Many of the countries benefitting from international assistance were from sub-Saharan Africa, which registered both the highest levels of per capita spending on prevention and the greatest proportion of resources coming from international donors. Sub-Saharan Africa received 90% of its prevention resources from international donors, compared to 62% in South and South East Asia, 54% in Eastern Europe and Central Asia, 27% in the Middle East and North Africa, and 15% in Latin America and the Caribbean. Per capita, sub-Saharan African countries spent US$ 1.01 on prevention, the highest among any other region. Eastern Europe and Central Asia was the second highest spender at US$ 0.67 per capita, followed by Latin America and the Caribbean at US$ 0.43, South and South East Asia at US$ 0.21 and the Middle East and North Africa at US$ 0.12.
In absolute terms, Kenya (US$ 158. 6 million), Uganda (US$ 64.2 million), Nigeria (US$ 57.9 million), Mexico (US$ 50.6 million) and Thailand (US$ 45.3 million) are the biggest prevention spenders. Botswana (US$ 15.37), which has invested heavily in its AIDS programs in recent years, has the highest per capita spending, followed by Lesotho (US$ 4.84), Kenya (US$ 4.14), Rwanda (US$ 3.16) and Gabon (US$ 3.11). Figure is a representation of the 25 countries that spent the most on prevention and it shows both domestic and public sources of finance. Among the top 25 spenders, 12 relied on international sources for over 75% of their expenditures.
Annual prevention spending from public and international sources, 25 top spending countries, 2008 (USD).
Table (Total and proportional spending per prevention category in 53 countries, by epidemic type, 2008 (USD thousands)) presents expenditure by type of epidemic in relation to 23 prevention categories for the subset of 53 countries that provided detailed reports. Communication for social and behavioral change (16%), voluntary counselling and testing (14%) and prevention of mother-to-child transmission (13%) received the largest share of funds. These were followed by blood safety (10%) and prevention and treatment of STIs (6%). Notably, male circumcision and post-exposure prophylaxis both received less than 1% of overall prevention funding. Condom-related categories including, social marketing, public and commercial sector male/female condom provision, accounted for 7% of funding.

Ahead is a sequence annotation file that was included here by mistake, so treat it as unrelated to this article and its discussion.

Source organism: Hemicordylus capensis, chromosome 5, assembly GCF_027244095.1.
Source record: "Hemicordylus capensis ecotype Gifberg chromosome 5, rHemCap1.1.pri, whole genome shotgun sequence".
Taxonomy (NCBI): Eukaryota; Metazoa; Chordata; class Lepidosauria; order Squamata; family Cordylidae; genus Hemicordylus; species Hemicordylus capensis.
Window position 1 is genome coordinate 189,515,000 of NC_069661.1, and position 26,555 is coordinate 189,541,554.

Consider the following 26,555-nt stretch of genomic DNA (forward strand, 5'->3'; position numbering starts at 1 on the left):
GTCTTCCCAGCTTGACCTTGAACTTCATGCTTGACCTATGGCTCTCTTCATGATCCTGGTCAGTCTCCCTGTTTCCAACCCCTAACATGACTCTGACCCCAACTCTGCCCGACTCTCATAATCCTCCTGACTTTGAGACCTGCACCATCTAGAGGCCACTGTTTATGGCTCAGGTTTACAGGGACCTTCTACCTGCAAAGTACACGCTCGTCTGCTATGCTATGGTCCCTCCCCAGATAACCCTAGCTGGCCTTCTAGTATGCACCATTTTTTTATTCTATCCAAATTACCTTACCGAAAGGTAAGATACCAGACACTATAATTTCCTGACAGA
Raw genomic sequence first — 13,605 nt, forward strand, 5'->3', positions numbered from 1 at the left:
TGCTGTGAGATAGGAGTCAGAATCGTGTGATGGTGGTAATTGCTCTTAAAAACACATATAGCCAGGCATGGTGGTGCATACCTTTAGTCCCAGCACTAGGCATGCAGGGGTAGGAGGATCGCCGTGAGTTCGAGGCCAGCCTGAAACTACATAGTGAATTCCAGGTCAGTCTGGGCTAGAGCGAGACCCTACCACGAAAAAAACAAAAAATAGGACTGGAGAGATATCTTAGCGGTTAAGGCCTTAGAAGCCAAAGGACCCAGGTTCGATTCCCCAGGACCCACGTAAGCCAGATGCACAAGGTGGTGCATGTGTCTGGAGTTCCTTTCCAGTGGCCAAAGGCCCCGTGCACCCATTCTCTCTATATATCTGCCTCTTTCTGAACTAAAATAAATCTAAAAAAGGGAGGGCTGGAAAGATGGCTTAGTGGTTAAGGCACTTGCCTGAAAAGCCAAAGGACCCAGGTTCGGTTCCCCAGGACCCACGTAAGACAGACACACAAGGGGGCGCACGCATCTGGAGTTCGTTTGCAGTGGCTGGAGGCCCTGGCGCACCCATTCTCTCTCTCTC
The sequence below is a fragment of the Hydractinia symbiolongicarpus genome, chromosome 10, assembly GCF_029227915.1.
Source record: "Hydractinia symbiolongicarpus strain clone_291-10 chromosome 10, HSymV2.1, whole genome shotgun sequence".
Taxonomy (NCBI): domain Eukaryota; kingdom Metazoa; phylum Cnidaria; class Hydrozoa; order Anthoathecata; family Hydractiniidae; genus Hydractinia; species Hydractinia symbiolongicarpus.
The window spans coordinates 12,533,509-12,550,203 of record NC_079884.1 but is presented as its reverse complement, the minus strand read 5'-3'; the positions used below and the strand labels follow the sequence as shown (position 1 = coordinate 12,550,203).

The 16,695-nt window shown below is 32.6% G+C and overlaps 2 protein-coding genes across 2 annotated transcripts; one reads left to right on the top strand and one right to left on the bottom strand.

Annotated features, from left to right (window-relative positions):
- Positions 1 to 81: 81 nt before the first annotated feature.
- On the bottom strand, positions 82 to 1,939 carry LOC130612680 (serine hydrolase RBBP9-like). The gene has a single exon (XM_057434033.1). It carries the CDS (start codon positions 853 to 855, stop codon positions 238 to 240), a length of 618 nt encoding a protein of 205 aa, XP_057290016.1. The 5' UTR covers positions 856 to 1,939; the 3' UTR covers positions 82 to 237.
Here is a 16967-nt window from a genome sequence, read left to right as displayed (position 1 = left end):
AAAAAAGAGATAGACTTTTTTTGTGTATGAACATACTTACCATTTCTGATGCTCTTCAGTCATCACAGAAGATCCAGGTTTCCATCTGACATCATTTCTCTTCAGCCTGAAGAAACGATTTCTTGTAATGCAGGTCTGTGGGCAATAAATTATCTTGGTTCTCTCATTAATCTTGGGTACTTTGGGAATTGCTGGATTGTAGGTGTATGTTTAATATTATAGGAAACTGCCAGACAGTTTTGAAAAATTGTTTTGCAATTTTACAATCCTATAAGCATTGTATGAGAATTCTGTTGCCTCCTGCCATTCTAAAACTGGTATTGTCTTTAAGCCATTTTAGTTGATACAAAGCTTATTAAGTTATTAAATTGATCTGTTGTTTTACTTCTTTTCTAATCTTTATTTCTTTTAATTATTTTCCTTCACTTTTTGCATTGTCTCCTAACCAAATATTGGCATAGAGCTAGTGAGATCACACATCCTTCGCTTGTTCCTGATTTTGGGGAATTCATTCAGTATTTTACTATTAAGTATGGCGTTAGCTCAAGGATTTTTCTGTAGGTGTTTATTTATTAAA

Total and proportional spending per prevention category in 53 countries, by epidemic type, 2008 (USD thousands)
Programs for the most-at-risk-populations (MARPS) each received 3% or less of overall funding, although proportional spending was higher in low-level epidemics. Overall, low-level epidemics spent 25% of their prevention budget on higher risk groups, compared to 12% in concentrated epidemics and just over 1% in generalized epidemics. This was due mainly to higher investments in harm reduction programs, which received 15% of prevention funds in low-level epidemics, compared to 5% of total resources in concentrated epidemics and less than 1% in generalized epidemics. Programs for MSM were allocated 4% or less of resources in each epidemic type, while initiatives targeting CSWs received 6% or less.